New sunscreen developed at OSU to prevent sun-induced aging

OSU researchers find new use for meadowfoam by-product. Photo by Audrey Weil.

CORVALLIS, Ore. - Researchers at Oregon State University discovered what could be the first natural compound that acts as a sunscreen and prevents sun-induced aging.

It's a by-product that comes from meadowfoam when it's processed into oil for cosmetics.

That leftover material is called seed meal, and it's now the center point of Arup and Gitali Indra's research at OSU. They're looking at the effect of seed meal on skin cells exposed to UVB rays.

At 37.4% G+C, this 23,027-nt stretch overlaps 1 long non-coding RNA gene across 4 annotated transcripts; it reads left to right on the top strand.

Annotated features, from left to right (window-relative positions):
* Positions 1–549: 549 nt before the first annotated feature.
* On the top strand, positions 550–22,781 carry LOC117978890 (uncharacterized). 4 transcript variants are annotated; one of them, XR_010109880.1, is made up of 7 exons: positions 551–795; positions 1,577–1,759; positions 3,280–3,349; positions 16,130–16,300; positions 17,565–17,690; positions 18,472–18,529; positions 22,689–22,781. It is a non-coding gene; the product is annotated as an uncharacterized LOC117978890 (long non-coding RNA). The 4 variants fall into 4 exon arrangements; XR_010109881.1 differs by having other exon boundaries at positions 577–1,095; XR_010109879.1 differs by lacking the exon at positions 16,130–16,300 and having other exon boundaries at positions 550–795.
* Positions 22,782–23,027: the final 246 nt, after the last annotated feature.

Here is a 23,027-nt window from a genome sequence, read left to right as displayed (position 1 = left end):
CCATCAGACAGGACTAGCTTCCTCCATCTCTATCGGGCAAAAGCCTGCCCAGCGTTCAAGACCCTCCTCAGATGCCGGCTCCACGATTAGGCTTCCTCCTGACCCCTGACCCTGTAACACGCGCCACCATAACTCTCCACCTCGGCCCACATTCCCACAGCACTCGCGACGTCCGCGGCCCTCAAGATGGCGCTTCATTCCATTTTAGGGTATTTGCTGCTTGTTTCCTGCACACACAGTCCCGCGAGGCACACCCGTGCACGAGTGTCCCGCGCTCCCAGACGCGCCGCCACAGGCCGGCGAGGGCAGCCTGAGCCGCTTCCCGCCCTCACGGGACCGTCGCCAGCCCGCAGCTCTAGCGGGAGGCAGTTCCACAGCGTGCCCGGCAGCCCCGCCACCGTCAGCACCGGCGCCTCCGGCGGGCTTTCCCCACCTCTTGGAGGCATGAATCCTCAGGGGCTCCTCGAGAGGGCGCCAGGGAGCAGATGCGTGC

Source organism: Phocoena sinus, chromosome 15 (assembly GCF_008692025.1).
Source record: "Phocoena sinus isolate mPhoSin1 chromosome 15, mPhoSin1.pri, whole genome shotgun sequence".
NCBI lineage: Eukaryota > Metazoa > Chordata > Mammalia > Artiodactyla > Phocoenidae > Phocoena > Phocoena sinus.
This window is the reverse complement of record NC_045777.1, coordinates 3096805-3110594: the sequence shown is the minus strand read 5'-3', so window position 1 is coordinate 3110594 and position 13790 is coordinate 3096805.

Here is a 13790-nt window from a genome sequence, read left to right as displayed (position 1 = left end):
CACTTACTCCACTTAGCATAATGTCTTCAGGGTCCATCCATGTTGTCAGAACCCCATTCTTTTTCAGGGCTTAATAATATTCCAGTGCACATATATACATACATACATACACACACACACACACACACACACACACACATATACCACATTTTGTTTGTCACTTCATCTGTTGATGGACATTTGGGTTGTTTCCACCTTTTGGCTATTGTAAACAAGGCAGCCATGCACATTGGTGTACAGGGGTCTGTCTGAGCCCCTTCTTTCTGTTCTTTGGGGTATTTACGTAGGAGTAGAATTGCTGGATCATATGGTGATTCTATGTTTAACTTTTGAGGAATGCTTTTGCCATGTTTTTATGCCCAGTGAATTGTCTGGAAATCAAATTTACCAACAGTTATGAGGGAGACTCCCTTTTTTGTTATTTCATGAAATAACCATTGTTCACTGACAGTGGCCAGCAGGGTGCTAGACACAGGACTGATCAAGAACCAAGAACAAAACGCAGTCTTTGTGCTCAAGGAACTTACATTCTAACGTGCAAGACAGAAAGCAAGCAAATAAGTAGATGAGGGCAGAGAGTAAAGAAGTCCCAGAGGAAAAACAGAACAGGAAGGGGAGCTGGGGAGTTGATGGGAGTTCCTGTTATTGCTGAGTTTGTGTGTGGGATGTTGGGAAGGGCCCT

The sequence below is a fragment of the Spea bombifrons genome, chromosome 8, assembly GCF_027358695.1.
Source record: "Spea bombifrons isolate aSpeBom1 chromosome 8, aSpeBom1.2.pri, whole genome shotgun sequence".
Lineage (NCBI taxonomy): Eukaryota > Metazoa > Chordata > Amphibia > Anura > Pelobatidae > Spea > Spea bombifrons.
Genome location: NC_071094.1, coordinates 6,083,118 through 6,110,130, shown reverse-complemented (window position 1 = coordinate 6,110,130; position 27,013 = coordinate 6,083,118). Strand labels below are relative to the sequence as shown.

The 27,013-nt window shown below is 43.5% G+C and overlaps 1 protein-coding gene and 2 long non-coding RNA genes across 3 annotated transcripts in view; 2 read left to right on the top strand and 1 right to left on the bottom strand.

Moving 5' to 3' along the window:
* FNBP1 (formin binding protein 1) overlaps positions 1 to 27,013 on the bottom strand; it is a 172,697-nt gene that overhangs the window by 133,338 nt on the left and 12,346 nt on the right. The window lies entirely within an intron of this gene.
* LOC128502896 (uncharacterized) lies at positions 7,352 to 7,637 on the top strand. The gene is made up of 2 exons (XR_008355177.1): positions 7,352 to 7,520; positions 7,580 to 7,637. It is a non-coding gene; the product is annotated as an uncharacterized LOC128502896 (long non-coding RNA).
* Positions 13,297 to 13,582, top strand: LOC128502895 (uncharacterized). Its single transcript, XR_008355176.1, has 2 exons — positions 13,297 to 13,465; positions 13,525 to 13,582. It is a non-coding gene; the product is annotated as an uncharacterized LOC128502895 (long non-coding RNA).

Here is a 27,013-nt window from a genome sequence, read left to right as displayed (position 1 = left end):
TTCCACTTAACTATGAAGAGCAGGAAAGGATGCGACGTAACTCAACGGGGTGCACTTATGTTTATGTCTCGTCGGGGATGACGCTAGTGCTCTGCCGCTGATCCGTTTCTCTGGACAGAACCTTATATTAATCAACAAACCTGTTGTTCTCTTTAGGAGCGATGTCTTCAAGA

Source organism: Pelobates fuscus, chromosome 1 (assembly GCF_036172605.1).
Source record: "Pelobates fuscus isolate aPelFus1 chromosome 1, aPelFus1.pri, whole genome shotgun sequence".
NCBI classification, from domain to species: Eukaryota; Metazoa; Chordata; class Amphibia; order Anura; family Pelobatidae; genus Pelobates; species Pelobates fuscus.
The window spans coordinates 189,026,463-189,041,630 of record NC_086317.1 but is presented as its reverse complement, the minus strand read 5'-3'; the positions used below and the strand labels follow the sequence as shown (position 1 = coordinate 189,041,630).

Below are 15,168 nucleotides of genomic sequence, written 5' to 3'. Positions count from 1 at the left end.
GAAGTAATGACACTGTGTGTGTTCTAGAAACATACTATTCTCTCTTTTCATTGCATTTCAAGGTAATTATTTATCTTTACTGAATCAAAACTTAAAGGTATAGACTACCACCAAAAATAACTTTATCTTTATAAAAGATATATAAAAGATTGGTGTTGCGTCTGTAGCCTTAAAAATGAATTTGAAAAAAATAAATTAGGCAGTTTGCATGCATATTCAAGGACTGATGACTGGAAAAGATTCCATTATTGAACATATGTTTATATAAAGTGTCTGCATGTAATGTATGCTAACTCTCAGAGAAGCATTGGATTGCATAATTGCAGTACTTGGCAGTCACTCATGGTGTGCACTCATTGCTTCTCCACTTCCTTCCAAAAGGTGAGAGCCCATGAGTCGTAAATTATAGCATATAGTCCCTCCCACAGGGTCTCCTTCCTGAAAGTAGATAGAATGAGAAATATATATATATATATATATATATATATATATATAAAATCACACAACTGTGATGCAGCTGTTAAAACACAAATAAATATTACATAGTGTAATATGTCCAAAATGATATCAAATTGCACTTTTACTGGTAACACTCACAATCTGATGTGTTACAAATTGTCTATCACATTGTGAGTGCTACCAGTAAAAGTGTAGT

UVB rays are the ones that give you a sunburn and lead to skin cancer.

They found that the skin shows fewer sun-damaged cells in slides that include the meadowfoam seed meal. Not only does the compound prevent UVB damage, it can also prevent sun-induced aging.

Their discovery comes at a time when they say skin cancer is on the rise around the world and Oregon continues to have some of the highest rates in the country of melanoma.

"Overall there is an imminent need to actually take care of how to protect our skin in a better way," Indra said.

The hope is their findings will one day become an over the counter product.

"I think so. I think we are certainly very excited," Indra said.

And an all natural, Oregon-grown and Oregon-discovered product, at that.

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